Q: How did you get started writing?

I was always drawing as a child and loved just putting things down on paper. I created and inhabited those little worlds for hours on end. I think as we grow older, we lose that ability to explore the abstract world of our imaginations and being a writer reconnects you to that skill. As a teenager, I read all the early works of Stephen King and ‘Salem’s Lot’ was that one book that was like a starting gun for me. It’s a very underrated book.

In 1992, I entered a competition for a speculative fiction magazine and although I didn’t win, I was published in it. The story was titled ‘The Chase’. I still have the acceptance letter carefully stowed away. For a decade or so in the late 1980’s and 90’s, I played electric bass in bands – blues, punk, salsa, you name it; I played it; weddings, festivals, birthday parties and I toured Ireland, the UK and Holland. On the road, I kept tour diaries and they resulted in my first real attempt at writing in 2000; ‘Vocals preferred; own transport essential’. It got some positive feedback from the pitches, but never got an agent or published. But after that, it set me on my way.

Q: What made you decide to write in the genre you chose?

I live in a small seaside town on the beautiful East Coast of Ireland. During the first lockdown of 2020 when we only had a 2km limit for nearly three months I had all this sudden free time and walked every day along the nearby north and south beach. There’s an island a few miles off the coast called Lambay Island, and I started sketching out a detective story set on the shore of the island.
‘A Kind of Drowning’ was the result. I released it on 21.05.04. It is a big departure from my usual books as it’s my first detective fiction novel.

Q: What are some of the steps you take to ready yourself to write?

There are two books I always read before I start a project – Lionel Davidson’s ‘Kolymsky Heights’ (probably the greatest thriller ever) and Stephen King’s ‘On Writing’. I purchase a good quality writing journal and draft the synopsis in it – a 25 word ‘pitch’ then a 50-word synopsis, a 100 word, a 500 word and then a 1000 word. It generally gives me the ‘skeleton’ of the novel. I will keep working in that journal, sometimes writing over the first lines which helps the process for me. I treat the journal as a laboratory, a scrap book, a snapshot, and use it side by side with the laptop,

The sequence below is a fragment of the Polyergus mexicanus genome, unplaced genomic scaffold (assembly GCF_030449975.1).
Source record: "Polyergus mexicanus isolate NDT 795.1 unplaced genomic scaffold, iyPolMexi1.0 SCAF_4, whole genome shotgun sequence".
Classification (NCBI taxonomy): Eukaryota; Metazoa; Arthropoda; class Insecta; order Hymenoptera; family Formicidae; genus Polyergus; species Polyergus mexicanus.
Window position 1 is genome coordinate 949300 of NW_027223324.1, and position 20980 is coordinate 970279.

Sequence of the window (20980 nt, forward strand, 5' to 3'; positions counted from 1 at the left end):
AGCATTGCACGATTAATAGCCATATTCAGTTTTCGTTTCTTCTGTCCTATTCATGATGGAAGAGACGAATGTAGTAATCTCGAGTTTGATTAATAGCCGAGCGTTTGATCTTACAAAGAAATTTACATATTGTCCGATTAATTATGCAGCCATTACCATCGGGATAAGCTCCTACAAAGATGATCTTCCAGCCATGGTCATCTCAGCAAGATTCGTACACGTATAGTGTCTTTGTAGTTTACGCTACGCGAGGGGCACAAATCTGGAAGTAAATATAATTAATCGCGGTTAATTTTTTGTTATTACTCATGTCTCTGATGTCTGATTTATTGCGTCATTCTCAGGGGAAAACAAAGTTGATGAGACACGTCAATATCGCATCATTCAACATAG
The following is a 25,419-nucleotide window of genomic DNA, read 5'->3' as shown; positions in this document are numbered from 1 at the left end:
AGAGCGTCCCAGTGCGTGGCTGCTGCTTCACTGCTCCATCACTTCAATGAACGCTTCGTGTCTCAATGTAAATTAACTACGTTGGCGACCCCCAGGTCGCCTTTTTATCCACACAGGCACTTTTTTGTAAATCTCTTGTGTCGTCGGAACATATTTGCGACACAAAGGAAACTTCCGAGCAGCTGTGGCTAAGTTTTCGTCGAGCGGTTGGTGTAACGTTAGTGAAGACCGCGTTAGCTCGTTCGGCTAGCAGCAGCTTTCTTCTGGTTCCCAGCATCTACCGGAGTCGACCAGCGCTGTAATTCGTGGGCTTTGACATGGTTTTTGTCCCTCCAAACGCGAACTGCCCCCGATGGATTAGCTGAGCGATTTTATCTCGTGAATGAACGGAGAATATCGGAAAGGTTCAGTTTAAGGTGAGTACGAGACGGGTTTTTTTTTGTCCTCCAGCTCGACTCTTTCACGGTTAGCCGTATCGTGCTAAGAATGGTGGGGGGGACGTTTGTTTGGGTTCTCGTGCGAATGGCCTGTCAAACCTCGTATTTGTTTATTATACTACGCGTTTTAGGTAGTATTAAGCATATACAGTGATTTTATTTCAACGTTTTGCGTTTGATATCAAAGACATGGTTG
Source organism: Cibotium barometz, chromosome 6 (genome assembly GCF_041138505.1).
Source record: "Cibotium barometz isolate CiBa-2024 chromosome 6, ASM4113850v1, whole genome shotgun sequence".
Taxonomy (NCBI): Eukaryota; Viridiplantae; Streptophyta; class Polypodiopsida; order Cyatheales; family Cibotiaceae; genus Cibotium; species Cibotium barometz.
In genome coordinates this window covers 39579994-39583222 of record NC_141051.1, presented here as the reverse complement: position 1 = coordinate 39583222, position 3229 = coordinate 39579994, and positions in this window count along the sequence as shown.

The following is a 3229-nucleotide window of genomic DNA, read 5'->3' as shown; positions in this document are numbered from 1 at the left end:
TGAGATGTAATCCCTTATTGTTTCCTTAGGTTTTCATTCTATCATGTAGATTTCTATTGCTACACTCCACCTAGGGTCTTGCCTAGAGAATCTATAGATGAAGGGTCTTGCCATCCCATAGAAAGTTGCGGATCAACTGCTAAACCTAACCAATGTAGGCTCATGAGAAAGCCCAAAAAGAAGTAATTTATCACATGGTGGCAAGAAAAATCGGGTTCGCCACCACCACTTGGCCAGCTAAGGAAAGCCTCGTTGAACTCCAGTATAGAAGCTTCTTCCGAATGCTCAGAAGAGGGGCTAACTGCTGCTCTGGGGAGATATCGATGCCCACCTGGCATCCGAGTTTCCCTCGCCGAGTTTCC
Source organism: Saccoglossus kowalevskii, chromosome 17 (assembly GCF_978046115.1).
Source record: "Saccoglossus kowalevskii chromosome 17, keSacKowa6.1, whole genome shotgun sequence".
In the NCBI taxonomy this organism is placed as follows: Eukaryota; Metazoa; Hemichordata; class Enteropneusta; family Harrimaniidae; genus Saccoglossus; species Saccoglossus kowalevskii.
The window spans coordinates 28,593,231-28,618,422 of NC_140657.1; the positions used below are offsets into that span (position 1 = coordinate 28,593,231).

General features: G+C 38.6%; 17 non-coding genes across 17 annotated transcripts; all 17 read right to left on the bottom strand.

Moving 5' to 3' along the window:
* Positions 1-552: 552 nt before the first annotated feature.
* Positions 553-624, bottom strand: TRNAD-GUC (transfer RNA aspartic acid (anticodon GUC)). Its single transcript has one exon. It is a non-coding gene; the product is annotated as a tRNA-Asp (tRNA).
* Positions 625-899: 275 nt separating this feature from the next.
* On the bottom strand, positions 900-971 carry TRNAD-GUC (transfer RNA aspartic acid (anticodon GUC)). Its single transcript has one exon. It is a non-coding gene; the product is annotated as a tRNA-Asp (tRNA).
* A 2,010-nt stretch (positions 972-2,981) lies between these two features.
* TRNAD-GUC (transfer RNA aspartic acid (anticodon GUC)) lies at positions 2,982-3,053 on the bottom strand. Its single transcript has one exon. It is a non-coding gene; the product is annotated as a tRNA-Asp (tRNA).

Q: Do you have any hobbies? What do you like to do in your free time?

I love to cook and do most of the meals in the house. It’s something I’ve only started doing over the past few years. My son plays football (soccer in the USA) so a fair amount of time is a taxi service to and from training and matches. For the season I am writing in the car when there is some downtime. I have a full-time job, so writing is still my primary hobby!

Q: What is your all-time favorite book? Movie?

My all-time favorite book is George Orwell’s ‘1984’. I’ve lost count how many times I have read it. Considering its nearly eighty years old, its message is more relevant today than it was when it was first published.

My all-time favorite move is ‘Some Like it Hot’, it is literally flawless. There isn’t a line of script, frame, scene, or performance that isn’t perfect. And Marylin was beautiful.

Q: When you read for yourself, what is your favorite genre?

Spy stories, fiction, and non-fiction. Historical fiction too.

Q: After a difficult day what do you do to recuperate? How do you unwind?

My wife, Fiona got me into yoga four years ago. She practices it every day and I do it with her. I give it my best shot but being graceful and lithe aren’t my strong points! But it helps get your head straight and you learn a little humility every day.

Q: For what are you grateful?

It’s a cliché, but my health. The pandemic has wreaked so much destruction that I value my health, my family and that Ireland is a safe country to live in. I love the mantra ‘I am here, I am alive, and I am grateful’. I say it to myself every day.

Q: If you could go back in time to when you were seven years old, what wisdom or advice would you pass on to yourself?

Take your time with things and take care of other people’s feelings.

Q: At what age were you the happiest? What triggered such joy?

My 45th birthday; my first novel ‘Get Lenin’ had just been published, I was married to a tremendous woman and a father to a wonderful boy. It really felt like a magical age to be.

Q: How can our readers connect with you?

My website is the best way to reach out and find my books: https://www.robert-cravenauthor.ie

A Kind of Drowning author Robert Craven